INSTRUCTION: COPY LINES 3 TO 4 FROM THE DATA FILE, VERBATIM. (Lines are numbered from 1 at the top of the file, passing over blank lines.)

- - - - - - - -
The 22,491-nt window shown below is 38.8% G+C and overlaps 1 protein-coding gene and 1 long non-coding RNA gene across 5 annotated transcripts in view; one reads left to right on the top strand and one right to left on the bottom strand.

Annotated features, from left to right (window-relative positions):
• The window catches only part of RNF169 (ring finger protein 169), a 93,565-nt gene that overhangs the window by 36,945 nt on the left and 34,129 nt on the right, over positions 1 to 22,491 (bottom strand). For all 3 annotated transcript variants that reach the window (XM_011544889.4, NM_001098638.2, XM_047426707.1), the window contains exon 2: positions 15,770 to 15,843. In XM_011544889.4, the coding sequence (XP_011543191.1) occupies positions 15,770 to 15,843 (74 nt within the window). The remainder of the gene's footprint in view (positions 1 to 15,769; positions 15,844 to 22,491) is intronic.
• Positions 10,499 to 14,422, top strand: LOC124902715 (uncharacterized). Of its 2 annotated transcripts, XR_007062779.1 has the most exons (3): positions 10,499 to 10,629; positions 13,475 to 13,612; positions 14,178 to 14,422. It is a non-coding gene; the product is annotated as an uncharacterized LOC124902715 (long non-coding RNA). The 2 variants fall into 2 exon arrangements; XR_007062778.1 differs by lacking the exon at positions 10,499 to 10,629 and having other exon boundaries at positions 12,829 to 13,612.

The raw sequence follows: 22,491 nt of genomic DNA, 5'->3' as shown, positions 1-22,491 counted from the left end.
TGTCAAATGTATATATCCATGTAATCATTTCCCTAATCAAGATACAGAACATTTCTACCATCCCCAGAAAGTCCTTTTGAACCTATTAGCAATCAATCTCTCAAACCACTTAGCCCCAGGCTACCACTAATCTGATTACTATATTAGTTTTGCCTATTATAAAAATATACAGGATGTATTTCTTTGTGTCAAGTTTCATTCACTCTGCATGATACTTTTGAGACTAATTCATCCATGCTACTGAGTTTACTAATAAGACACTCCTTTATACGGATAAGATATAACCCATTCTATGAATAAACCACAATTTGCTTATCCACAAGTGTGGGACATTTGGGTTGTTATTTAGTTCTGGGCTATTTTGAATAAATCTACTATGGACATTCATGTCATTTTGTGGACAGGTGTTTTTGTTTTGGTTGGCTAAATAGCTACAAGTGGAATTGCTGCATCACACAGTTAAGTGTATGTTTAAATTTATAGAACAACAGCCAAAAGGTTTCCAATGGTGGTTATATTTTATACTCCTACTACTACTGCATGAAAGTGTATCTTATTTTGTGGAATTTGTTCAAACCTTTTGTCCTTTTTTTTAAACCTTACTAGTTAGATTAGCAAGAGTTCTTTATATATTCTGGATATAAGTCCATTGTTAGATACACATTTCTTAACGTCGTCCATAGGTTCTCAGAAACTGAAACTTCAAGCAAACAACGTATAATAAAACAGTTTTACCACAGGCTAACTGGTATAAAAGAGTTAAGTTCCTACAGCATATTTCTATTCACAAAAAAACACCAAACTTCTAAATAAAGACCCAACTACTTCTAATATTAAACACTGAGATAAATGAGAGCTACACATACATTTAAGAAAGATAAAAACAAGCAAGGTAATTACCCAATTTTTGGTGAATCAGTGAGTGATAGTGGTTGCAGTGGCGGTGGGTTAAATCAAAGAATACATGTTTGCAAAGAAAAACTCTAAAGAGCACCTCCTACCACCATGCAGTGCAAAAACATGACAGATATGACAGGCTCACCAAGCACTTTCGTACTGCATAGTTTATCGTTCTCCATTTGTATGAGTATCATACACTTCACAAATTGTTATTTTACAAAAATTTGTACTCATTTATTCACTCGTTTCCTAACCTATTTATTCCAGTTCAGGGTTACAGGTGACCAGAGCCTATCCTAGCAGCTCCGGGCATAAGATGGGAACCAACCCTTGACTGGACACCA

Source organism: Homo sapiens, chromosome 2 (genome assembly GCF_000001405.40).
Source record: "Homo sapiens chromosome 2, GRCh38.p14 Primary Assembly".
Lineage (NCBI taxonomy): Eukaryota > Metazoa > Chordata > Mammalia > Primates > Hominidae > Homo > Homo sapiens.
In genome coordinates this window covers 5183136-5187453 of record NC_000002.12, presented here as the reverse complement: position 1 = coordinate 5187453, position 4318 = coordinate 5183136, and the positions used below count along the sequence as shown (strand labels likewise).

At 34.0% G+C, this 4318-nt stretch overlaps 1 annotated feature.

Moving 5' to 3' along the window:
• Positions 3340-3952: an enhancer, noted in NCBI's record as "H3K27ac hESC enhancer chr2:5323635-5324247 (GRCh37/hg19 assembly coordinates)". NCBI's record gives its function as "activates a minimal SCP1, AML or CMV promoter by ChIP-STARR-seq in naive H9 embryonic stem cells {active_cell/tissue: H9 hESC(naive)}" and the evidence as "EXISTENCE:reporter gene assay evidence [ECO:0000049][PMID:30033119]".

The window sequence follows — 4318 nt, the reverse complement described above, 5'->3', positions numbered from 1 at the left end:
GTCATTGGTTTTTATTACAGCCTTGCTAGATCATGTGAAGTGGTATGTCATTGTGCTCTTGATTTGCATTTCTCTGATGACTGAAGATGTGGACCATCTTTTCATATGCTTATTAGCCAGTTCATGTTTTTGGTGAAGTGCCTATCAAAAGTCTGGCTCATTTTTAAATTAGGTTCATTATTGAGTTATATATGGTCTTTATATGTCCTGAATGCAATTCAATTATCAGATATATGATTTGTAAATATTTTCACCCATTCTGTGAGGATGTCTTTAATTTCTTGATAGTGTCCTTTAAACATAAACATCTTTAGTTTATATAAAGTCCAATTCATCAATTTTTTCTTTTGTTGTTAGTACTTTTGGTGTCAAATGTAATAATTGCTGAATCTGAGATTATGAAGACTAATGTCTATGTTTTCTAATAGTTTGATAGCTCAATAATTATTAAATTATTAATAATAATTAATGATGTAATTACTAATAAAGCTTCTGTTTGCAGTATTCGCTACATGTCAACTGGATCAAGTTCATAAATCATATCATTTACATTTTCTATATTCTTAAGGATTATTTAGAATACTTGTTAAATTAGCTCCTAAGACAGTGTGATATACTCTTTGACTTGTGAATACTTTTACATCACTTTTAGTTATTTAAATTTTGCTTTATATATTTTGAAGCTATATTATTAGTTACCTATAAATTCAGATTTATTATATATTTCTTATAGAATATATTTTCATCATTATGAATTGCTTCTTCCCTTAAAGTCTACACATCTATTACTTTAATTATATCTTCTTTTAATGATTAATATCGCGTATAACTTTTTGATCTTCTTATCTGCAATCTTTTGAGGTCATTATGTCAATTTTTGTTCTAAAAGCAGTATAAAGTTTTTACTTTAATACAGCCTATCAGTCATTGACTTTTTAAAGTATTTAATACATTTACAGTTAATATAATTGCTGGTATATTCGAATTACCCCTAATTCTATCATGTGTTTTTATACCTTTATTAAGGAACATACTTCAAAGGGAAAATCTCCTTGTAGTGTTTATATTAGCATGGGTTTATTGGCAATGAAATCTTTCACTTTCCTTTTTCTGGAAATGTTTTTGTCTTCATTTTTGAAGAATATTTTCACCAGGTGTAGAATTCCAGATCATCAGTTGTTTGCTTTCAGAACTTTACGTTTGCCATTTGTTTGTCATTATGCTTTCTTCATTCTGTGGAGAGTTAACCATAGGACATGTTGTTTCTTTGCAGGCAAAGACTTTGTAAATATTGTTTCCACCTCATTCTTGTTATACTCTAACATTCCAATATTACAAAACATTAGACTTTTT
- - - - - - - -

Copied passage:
• The window catches only part of RNF169 (ring finger protein 169), a 93,565-nt gene that overhangs the window by 36,945 nt on the left and 34,129 nt on the right, over positions 1 to 22,491 (bottom strand). For all 3 annotated transcript variants that reach the window (XM_011544889.4, NM_001098638.2, XM_047426707.1), the window contains exon 2: positions 15,770 to 15,843. In XM_011544889.4, the coding sequence (XP_011543191.1) occupies positions 15,770 to 15,843 (74 nt within the window). The remainder of the gene's footprint in view (positions 1 to 15,769; positions 15,844 to 22,491) is intronic.
• Positions 10,499 to 14,422, top strand: LOC124902715 (uncharacterized). Of its 2 annotated transcripts, XR_007062779.1 has the most exons (3): positions 10,499 to 10,629; positions 13,475 to 13,612; positions 14,178 to 14,422. It is a non-coding gene; the product is annotated as an uncharacterized LOC124902715 (long non-coding RNA). The 2 variants fall into 2 exon arrangements; XR_007062778.1 differs by lacking the exon at positions 10,499 to 10,629 and having other exon boundaries at positions 12,829 to 13,612.